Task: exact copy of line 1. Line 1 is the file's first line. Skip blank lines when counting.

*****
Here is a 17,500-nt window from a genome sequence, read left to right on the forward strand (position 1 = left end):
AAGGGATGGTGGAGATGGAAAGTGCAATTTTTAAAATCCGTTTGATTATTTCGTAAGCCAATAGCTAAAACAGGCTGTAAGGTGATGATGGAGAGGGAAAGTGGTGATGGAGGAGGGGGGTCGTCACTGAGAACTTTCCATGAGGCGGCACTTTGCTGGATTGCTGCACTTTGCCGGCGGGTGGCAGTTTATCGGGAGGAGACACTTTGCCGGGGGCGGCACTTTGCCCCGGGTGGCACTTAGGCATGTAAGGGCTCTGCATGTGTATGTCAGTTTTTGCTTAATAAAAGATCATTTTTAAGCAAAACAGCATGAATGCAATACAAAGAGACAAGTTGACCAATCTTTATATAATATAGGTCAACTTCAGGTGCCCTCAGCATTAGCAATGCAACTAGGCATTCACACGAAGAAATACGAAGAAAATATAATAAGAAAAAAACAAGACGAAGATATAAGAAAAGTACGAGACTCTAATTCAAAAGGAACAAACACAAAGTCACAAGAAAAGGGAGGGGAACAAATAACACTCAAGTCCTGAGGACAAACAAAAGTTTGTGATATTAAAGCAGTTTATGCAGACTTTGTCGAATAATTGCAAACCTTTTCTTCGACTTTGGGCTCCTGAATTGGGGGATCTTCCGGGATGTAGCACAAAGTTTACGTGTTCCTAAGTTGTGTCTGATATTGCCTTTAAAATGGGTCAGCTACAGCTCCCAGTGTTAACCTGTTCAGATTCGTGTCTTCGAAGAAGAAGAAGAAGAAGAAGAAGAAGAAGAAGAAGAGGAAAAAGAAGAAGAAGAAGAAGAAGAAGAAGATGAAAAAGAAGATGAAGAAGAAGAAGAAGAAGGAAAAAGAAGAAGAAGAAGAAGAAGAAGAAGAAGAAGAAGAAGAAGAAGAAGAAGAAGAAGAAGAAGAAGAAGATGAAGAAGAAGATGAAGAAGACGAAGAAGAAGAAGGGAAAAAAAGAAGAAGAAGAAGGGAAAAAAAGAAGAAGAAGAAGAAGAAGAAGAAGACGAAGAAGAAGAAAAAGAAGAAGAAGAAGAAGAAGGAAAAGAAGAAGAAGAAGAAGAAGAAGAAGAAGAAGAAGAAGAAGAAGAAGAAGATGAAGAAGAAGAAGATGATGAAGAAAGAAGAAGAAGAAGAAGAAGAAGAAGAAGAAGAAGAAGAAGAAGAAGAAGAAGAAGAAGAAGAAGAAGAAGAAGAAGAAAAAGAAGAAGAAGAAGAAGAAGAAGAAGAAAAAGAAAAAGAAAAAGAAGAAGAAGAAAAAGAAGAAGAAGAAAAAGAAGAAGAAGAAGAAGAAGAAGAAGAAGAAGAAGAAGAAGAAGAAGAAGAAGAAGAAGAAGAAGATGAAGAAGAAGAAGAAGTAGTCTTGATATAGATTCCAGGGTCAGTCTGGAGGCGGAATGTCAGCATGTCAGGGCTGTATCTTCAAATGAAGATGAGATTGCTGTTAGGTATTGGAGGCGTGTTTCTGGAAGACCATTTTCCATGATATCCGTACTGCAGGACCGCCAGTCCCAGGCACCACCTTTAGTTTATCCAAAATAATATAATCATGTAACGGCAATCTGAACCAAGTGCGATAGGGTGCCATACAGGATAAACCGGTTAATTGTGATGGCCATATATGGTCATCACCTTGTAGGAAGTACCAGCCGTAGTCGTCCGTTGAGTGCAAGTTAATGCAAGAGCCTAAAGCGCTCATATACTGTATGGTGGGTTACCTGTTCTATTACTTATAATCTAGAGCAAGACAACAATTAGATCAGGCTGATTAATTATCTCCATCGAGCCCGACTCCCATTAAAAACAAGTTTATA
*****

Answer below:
Here is a 17,500-nt window from a genome sequence, read left to right on the forward strand (position 1 = left end):